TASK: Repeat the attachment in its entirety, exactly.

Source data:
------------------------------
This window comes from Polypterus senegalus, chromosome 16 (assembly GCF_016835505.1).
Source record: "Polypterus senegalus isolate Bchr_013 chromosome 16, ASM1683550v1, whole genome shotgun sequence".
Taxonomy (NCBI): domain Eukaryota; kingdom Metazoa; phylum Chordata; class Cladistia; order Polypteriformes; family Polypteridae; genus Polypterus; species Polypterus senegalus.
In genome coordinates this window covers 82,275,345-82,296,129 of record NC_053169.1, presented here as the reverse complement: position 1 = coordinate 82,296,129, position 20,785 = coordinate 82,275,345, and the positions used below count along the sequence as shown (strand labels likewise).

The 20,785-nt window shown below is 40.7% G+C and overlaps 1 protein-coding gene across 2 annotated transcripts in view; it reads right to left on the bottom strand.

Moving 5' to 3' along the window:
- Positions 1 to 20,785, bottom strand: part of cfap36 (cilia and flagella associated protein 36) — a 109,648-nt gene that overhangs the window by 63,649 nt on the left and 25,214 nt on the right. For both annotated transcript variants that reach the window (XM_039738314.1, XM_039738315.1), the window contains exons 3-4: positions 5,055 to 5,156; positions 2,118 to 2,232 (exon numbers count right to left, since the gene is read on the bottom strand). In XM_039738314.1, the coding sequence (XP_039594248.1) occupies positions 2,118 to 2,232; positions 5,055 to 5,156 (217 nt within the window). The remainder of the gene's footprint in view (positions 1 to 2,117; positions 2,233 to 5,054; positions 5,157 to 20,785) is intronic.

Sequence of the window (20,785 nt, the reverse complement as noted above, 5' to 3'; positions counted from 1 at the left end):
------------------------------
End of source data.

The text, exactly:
This window comes from Polypterus senegalus, chromosome 16 (assembly GCF_016835505.1).
Source record: "Polypterus senegalus isolate Bchr_013 chromosome 16, ASM1683550v1, whole genome shotgun sequence".
Taxonomy (NCBI): domain Eukaryota; kingdom Metazoa; phylum Chordata; class Cladistia; order Polypteriformes; family Polypteridae; genus Polypterus; species Polypterus senegalus.
In genome coordinates this window covers 82,275,345-82,296,129 of record NC_053169.1, presented here as the reverse complement: position 1 = coordinate 82,296,129, position 20,785 = coordinate 82,275,345, and the positions used below count along the sequence as shown (strand labels likewise).

The 20,785-nt window shown below is 40.7% G+C and overlaps 1 protein-coding gene across 2 annotated transcripts in view; it reads right to left on the bottom strand.

Moving 5' to 3' along the window:
- Positions 1 to 20,785, bottom strand: part of cfap36 (cilia and flagella associated protein 36) — a 109,648-nt gene that overhangs the window by 63,649 nt on the left and 25,214 nt on the right. For both annotated transcript variants that reach the window (XM_039738314.1, XM_039738315.1), the window contains exons 3-4: positions 5,055 to 5,156; positions 2,118 to 2,232 (exon numbers count right to left, since the gene is read on the bottom strand). In XM_039738314.1, the coding sequence (XP_039594248.1) occupies positions 2,118 to 2,232; positions 5,055 to 5,156 (217 nt within the window). The remainder of the gene's footprint in view (positions 1 to 2,117; positions 2,233 to 5,054; positions 5,157 to 20,785) is intronic.

Sequence of the window (20,785 nt, the reverse complement as noted above, 5' to 3'; positions counted from 1 at the left end):